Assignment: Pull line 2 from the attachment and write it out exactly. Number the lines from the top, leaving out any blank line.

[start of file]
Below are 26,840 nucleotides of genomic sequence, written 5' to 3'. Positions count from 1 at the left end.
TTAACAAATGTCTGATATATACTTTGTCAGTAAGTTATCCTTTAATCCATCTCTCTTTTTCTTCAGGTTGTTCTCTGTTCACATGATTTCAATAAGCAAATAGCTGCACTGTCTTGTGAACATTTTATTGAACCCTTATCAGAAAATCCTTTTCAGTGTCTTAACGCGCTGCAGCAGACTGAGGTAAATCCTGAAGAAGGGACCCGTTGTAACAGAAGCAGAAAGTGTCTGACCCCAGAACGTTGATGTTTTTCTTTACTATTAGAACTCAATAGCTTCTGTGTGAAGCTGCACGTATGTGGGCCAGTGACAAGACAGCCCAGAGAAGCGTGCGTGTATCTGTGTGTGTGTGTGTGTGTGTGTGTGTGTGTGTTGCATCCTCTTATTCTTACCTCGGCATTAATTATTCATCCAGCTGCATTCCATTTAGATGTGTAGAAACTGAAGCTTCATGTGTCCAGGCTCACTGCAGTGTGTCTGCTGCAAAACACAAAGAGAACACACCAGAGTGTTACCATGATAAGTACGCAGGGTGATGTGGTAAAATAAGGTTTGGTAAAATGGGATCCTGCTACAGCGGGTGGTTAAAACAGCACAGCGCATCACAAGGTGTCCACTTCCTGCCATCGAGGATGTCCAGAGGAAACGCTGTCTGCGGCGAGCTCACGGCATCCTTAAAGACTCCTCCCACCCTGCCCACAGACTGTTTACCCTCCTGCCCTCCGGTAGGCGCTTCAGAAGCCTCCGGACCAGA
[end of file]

TTAACAAATGTCTGATATATACTTTGTCAGTAAGTTATCCTTTAATCCATCTCTCTTTTTCTTCAGGTTGTTCTCTGTTCACATGATTTCAATAAGCAAATAGCTGCACTGTCTTGTGAACATTTTATTGAACCCTTATCAGAAAATCCTTTTCAGTGTCTTAACGCGCTGCAGCAGACTGAGGTAAATCCTGAAGAAGGGACCCGTTGTAACAGAAGCAGAAAGTGTCTGACCCCAGAACGTTGATGTTTTTCTTTACTATTAGAACTCAATAGCTTCTGTGTGAAGCTGCACGTATGTGGGCCAGTGACAAGACAGCCCAGAGAAGCGTGCGTGTATCTGTGTGTGTGTGTGTGTGTGTGTGTGTGTGTGTTGCATCCTCTTATTCTTACCTCGGCATTAATTATTCATCCAGCTGCATTCCATTTAGATGTGTAGAAACTGAAGCTTCATGTGTCCAGGCTCACTGCAGTGTGTCTGCTGCAAAACACAAAGAGAACACACCAGAGTGTTACCATGATAAGTACGCAGGGTGATGTGGTAAAATAAGGTTTGGTAAAATGGGATCCTGCTACAGCGGGTGGTTAAAACAGCACAGCGCATCACAAGGTGTCCACTTCCTGCCATCGAGGATGTCCAGAGGAAACGCTGTCTGCGGCGAGCTCACGGCATCCTTAAAGACTCCTCCCACCCTGCCCACAGACTGTTTACCCTCCTGCCCTCCGGTAGGCGCTTCAGAAGCCTCCGGACCAGA